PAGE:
Is the seriocomedy in danger of extinction?
Some may be inclined to read the soft results for "The Dilemma," the Vince Vaughn-Kevin James movie that opened to $21 million over the holiday weekend, as evidence of the waning power of its stars, or perhaps the diminished appeal of the bromance. But there may be a more specific lesson in the struggles of the Ron Howard movie, which actually plays more serious than some of its ads imply.
The adult drama has been the subject of numerous obituaries in recent years, but looking at the success of movies like "The Social Network" and "Black Swan," it's doing just fine. What hasn't fared so well is the seriocomedy, a story of real people with real problems that also contains its share of laughs -- the drama, essentially, that wears its seriousness lightly.
In the 1980s, this kind of film was common, and commonly successful, particularly from a certain generation of American filmmaker: Lawrence Kasdan's "The Big Chill," James L. Brooks' "Broadcast News," Sydney Pollack's "Tootsie," John Hughes' "Planes, Trains & Automobiles" and so on.
These days? Not so much. In the last six months, nearly every attempt at the seriocomedy has struggled, certainly with audiences and sometimes with critics. First came "Cyrus," then "The Switch," followed by "It's Kind of a Funny Story," "Love and Other Drugs" and now "The Dilemma."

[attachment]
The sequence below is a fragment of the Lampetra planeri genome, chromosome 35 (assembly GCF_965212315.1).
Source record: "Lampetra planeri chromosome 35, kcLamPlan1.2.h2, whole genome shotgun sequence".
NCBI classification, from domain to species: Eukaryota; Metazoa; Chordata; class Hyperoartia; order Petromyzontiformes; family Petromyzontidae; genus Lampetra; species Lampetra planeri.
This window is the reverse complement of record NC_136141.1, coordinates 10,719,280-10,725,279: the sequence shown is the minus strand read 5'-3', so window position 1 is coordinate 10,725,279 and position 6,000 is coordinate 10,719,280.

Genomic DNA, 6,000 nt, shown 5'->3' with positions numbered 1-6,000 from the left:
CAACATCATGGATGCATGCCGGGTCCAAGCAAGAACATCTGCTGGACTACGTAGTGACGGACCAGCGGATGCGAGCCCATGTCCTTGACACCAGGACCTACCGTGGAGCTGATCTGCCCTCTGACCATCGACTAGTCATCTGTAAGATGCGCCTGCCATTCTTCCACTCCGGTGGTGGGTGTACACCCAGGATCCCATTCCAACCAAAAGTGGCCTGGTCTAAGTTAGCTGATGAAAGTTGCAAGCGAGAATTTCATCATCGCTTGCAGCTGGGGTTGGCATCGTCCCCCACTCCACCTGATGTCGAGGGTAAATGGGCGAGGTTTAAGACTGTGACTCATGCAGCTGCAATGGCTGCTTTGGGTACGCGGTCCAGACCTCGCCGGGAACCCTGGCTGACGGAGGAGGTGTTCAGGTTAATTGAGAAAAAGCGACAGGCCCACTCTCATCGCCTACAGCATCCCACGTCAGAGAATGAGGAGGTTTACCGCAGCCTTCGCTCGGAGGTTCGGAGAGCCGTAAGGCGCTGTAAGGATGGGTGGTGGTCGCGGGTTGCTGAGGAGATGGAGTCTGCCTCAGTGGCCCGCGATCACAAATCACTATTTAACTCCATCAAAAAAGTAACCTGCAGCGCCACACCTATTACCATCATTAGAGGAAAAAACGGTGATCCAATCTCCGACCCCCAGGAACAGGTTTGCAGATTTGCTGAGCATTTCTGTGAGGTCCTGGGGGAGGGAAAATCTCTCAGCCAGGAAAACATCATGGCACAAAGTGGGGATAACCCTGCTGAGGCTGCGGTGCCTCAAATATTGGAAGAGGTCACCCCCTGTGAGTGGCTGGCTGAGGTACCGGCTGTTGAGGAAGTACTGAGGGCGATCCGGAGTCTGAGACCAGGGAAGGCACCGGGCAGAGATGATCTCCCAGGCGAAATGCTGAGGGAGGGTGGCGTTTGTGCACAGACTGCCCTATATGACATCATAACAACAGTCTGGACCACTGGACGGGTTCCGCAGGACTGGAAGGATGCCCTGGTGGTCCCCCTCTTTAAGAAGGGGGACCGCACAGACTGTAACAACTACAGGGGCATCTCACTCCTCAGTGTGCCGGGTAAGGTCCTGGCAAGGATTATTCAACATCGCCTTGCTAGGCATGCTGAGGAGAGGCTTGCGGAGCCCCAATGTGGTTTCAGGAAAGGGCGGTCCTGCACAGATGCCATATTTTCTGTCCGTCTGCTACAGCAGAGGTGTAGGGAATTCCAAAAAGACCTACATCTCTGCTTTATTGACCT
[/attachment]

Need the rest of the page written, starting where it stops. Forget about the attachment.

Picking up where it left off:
In 2009, "The 40-Year-Old Virgin" director Judd Apatow faltered trying a seriocomedy with "Funny People." Brooks, who practically pioneered the genre not only with "Broadcast News" but "Terms of Endearment," struck out in 2010 with "How Do You Know." If you were a studio executive, you could hardly be blamed if you read a good script for a seriocomedy and promptly threw it on the reject pile. (The lone exception seems to be "The Kids Are All Right," a movie that came from well outside the studio system and proved reasonably successful last summer.)
The seriocomedy has never been easy creative ground for directors. To make a good one you need to be proficient at constructing both laughs and drama, and have the dexterity to switch between them. From a business standpoint it's even dicier: How, in this age of marketing, do you retail these tweeners?
Movie-making these days seems to have calcified into genres. Dramas are intense and serious, like "The Social Network," or weepie and inspirational, like "The Blind Side" or "Secretariat." Comedies are broader and more gross-out, like the best of Adam Sandler or Apatow.
"The problem is trailers," said James Schamus, the Focus Features chief who released "The Kids Are All Right." "These days with the Internet, it's more important than ever, and it's very hard to cut a good trailer for [seriocomedies]. If you go for the laugh you never get the full laugh because the humor is situational, and you can't play the drama because then you kill the comedy vibe."
All of these issues are significant. But when the seriocomedy works, it usually works exceptionally well. Some of the best dramas and comedies of today would have trouble matching the quiet ambition of the best seriocomeides of 25 or 30 years ago. Even as one more bites the dust, it's worth remembering how much promise the genre has, and how much it's worth making the good ones no matter the marketing challenges.
Photo: The Dilemma. Credit: Universal Pictures